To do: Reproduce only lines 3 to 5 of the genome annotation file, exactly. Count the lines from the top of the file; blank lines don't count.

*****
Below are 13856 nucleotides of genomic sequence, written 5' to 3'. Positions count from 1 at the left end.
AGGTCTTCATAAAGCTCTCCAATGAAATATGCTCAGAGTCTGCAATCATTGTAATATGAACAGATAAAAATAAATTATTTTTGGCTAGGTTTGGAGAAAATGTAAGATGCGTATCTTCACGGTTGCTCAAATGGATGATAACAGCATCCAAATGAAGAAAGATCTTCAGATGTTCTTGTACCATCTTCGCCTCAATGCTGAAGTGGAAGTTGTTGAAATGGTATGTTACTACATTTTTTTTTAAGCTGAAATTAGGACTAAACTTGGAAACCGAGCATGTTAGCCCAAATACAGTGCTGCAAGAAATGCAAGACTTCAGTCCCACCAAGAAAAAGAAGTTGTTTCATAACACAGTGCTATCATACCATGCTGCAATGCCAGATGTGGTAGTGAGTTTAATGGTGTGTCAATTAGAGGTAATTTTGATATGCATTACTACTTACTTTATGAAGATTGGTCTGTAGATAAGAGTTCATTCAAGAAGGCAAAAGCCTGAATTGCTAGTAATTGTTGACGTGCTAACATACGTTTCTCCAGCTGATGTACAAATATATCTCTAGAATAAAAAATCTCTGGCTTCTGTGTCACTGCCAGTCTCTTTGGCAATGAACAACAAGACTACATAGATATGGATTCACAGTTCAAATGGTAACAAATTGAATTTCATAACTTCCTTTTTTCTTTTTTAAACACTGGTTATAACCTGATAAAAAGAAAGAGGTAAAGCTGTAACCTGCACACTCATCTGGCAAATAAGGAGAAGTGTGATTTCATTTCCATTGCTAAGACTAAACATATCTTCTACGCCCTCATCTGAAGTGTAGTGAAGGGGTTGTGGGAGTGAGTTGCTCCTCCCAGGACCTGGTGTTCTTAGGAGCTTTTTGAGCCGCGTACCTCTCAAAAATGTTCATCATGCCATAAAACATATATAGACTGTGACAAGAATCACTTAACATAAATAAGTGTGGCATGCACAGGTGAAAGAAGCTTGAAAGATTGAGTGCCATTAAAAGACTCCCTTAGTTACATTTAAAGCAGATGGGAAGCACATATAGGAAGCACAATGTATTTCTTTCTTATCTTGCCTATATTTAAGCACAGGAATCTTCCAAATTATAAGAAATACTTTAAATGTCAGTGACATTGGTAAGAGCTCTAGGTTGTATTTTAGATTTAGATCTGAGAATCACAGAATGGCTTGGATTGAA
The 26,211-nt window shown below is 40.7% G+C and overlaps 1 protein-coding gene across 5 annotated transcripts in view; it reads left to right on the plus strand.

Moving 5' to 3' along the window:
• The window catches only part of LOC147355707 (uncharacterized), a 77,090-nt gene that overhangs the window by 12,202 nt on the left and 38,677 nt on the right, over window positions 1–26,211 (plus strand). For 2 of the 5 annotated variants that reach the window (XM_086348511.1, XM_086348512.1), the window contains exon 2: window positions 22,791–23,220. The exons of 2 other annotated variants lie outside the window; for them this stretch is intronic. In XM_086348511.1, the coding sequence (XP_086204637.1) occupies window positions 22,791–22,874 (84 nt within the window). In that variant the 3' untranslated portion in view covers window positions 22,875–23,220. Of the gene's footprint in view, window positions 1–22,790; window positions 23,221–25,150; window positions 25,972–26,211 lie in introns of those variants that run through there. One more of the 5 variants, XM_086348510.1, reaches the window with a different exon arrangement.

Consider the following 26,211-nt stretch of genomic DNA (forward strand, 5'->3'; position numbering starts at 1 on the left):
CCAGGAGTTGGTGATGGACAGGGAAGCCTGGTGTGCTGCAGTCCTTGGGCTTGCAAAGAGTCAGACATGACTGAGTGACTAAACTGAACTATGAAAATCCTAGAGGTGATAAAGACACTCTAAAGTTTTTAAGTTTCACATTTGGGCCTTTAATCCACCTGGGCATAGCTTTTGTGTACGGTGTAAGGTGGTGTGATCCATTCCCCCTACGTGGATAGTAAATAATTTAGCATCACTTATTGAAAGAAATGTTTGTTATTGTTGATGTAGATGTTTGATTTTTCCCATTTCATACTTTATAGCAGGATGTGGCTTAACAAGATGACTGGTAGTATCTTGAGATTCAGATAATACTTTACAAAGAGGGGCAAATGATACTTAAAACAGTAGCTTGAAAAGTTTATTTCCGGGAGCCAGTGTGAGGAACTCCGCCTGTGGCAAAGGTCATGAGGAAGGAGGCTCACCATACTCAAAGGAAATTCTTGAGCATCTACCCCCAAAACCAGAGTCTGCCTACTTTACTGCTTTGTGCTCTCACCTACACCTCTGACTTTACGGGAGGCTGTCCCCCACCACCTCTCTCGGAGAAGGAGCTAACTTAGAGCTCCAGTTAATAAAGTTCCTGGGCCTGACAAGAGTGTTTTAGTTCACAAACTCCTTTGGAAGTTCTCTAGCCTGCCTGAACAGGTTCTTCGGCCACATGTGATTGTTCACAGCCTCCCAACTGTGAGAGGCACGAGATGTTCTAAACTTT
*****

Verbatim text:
The 26,211-nt window shown below is 40.7% G+C and overlaps 1 protein-coding gene across 5 annotated transcripts in view; it reads left to right on the plus strand.

Moving 5' to 3' along the window:
• The window catches only part of LOC147355707 (uncharacterized), a 77,090-nt gene that overhangs the window by 12,202 nt on the left and 38,677 nt on the right, over window positions 1–26,211 (plus strand). For 2 of the 5 annotated variants that reach the window (XM_086348511.1, XM_086348512.1), the window contains exon 2: window positions 22,791–23,220. The exons of 2 other annotated variants lie outside the window; for them this stretch is intronic. In XM_086348511.1, the coding sequence (XP_086204637.1) occupies window positions 22,791–22,874 (84 nt within the window). In that variant the 3' untranslated portion in view covers window positions 22,875–23,220. Of the gene's footprint in view, window positions 1–22,790; window positions 23,221–25,150; window positions 25,972–26,211 lie in introns of those variants that run through there. One more of the 5 variants, XM_086348510.1, reaches the window with a different exon arrangement.